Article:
Home / Store / Journals / Electronic Articles / Nuclear Science and Engineering / Volume 171 / Number 1 / Pages 13-31
Florent Heidet, Ehud Greenspan
Nuclear Science and Engineering / Volume 171 / Number 1 / Pages 13-31
Format:electronic copy (download)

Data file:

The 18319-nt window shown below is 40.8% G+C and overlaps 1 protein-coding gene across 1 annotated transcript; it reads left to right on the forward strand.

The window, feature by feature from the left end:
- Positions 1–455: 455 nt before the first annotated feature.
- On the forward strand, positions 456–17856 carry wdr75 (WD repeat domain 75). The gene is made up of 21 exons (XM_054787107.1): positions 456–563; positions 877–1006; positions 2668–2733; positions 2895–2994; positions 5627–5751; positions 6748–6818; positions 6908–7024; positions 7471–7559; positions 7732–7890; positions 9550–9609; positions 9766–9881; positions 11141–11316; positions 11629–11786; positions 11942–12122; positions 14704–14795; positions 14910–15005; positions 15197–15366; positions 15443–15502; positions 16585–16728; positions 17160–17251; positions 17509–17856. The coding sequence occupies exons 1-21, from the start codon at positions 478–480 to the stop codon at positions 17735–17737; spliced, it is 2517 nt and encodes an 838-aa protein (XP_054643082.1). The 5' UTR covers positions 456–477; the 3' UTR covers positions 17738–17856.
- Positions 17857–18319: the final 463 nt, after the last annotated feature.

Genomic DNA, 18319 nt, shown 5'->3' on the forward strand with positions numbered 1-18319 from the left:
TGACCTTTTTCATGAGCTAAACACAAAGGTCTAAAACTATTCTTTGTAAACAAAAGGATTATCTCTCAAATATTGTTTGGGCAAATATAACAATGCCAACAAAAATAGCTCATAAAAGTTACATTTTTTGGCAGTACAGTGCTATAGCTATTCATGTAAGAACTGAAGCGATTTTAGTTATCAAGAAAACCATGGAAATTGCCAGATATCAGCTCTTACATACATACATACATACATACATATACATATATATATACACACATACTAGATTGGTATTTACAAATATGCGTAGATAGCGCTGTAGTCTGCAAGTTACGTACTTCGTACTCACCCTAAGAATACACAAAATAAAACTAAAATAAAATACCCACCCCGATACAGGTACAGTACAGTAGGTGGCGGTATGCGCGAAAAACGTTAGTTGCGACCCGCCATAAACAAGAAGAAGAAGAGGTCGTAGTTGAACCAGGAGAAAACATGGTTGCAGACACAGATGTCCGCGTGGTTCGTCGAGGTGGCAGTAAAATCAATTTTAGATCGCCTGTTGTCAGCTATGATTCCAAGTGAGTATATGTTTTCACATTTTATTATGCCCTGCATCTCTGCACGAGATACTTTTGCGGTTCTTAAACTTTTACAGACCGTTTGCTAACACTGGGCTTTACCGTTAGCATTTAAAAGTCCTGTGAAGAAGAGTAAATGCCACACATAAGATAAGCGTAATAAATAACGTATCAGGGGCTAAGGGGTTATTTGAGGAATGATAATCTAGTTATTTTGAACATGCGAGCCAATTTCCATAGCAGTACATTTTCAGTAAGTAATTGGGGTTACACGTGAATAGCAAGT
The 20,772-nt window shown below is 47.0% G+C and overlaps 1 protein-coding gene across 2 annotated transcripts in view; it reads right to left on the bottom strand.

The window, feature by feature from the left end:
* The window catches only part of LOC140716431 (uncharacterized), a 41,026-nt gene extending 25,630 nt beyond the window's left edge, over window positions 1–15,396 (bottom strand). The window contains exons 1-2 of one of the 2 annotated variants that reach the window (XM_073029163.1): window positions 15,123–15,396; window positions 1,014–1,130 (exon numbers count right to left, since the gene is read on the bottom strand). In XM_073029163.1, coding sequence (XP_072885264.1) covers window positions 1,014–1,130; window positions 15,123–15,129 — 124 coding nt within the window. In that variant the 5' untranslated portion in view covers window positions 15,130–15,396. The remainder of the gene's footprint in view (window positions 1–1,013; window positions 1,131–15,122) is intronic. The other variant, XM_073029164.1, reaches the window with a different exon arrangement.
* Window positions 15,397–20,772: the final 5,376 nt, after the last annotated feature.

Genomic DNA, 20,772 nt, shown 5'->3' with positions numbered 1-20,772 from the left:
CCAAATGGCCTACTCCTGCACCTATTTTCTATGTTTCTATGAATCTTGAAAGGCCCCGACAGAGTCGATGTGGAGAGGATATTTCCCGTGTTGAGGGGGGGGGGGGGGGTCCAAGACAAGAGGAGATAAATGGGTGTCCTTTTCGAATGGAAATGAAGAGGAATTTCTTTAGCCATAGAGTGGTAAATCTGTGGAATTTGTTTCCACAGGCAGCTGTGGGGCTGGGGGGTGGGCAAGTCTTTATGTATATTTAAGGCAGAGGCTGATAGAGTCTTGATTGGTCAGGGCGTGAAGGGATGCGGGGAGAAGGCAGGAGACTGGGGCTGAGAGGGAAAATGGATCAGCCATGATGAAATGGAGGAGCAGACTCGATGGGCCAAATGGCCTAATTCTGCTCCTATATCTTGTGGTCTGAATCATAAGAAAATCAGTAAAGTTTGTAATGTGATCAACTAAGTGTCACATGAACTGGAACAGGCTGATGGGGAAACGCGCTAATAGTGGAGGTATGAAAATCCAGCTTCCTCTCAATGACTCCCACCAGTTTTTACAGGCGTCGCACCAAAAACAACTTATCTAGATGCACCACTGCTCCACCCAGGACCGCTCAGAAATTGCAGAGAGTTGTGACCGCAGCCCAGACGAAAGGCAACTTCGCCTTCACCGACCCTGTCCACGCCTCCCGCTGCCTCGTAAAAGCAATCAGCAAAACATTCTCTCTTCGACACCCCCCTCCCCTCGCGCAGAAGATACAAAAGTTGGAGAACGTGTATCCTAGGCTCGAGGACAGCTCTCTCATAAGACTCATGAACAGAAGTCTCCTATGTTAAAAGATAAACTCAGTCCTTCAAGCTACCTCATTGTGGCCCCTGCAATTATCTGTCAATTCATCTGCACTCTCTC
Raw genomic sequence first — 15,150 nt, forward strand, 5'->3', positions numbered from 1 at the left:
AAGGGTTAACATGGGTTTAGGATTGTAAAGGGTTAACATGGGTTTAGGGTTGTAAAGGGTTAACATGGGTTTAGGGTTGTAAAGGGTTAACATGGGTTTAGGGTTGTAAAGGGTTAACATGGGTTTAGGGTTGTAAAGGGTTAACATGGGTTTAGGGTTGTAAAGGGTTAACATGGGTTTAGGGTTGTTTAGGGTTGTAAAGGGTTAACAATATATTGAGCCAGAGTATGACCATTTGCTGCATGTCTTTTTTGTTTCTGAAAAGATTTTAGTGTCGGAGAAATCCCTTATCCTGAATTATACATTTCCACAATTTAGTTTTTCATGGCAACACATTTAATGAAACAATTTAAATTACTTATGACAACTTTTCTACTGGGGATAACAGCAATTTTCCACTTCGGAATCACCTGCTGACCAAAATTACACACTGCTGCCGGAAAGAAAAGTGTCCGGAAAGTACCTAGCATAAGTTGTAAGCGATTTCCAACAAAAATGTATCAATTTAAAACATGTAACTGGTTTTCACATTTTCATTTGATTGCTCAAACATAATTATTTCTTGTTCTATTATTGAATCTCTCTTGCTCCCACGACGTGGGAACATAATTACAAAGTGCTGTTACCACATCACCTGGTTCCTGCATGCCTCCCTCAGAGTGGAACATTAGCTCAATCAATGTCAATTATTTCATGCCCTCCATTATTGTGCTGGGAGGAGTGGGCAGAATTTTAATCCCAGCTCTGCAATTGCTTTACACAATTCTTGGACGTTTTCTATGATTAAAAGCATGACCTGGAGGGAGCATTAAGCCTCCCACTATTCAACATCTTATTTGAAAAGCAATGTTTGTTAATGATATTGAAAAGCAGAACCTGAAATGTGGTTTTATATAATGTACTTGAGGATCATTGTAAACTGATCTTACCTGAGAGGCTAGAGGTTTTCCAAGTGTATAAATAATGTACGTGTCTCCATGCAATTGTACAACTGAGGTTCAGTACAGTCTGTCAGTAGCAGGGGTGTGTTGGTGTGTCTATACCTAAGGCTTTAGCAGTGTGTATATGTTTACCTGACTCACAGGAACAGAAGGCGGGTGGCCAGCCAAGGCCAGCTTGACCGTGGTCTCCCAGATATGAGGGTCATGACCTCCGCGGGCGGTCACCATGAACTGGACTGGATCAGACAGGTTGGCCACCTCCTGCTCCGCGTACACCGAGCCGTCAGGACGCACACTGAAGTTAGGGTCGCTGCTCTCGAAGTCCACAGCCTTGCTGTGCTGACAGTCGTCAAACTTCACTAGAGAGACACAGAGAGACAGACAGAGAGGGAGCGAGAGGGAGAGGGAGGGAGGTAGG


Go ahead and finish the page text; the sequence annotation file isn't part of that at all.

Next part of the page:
One objective of the present work is to determine the minimum burnup (BU) required to sustain a breed-and-burn (B&B) mode of operation in a large 3000-MW(thermal) sodium-cooled fast reactor core fed with depleted uranium-based metallic fuel. Another objective is to assess the feasibility of using the fuel discharged at the minimum required BU for fabricating the starter of an additional B&B core without separation of actinides and most of the solid fission products. A melt-refining process is used to remove gaseous and volatile fission products and to replace the cladding when it reaches its 200 displacements per atom radiation damage limit. Additional objectives are to assess the validity of a simplified zero-dimensional (0-D) neutron balance analysis for determination of the minimum BU required and the maximum BU attainable in a B&B mode of operation and to apply this 0-D methodology to assess the feasibility of establishing a B&B mode of operation in fast reactor cores made of different combinations of fuels, coolants, and structural materials.It is found that the minimum BU required to sustain the B&B mode in the referenced depleted uranium-fueled B&B reactor is 19.4% FIMA. The number of excess neutrons that can be generated by the fuel discharged at 19.4% FIMA is found sufficient to establish the B&B mode in another B&B core. The net doubling time for starting new B&B reactors with fuel discharged from operating B&B reactors is 12.3 yr.The minimum BU required to sustain the B&B mode of operation in alternative core designs was found to be 29% FIMA when using Pb-Bi coolant with metallic uranium fuel and 40% FIMA when using nitride fuel with sodium coolant. The B&B mode of operation cannot be established using thorium fuel and liquid-metal coolant.The results derived from the neutron balance analysis strongly depend on the value of the estimated neutron leakage probability and the fraction of neutrons lost in the reactivity control systems. A neutron balance performed using a simplified 0-D core model, although not accurate due to, primarily, inaccurate spectra predictions, provides reasonable estimates of the minimum required and the maximum attainable BUs despite the fact that its k evolution prediction is inaccurate. The 0-D approach can save much computational effort and time and is found to be useful for scoping analysis.
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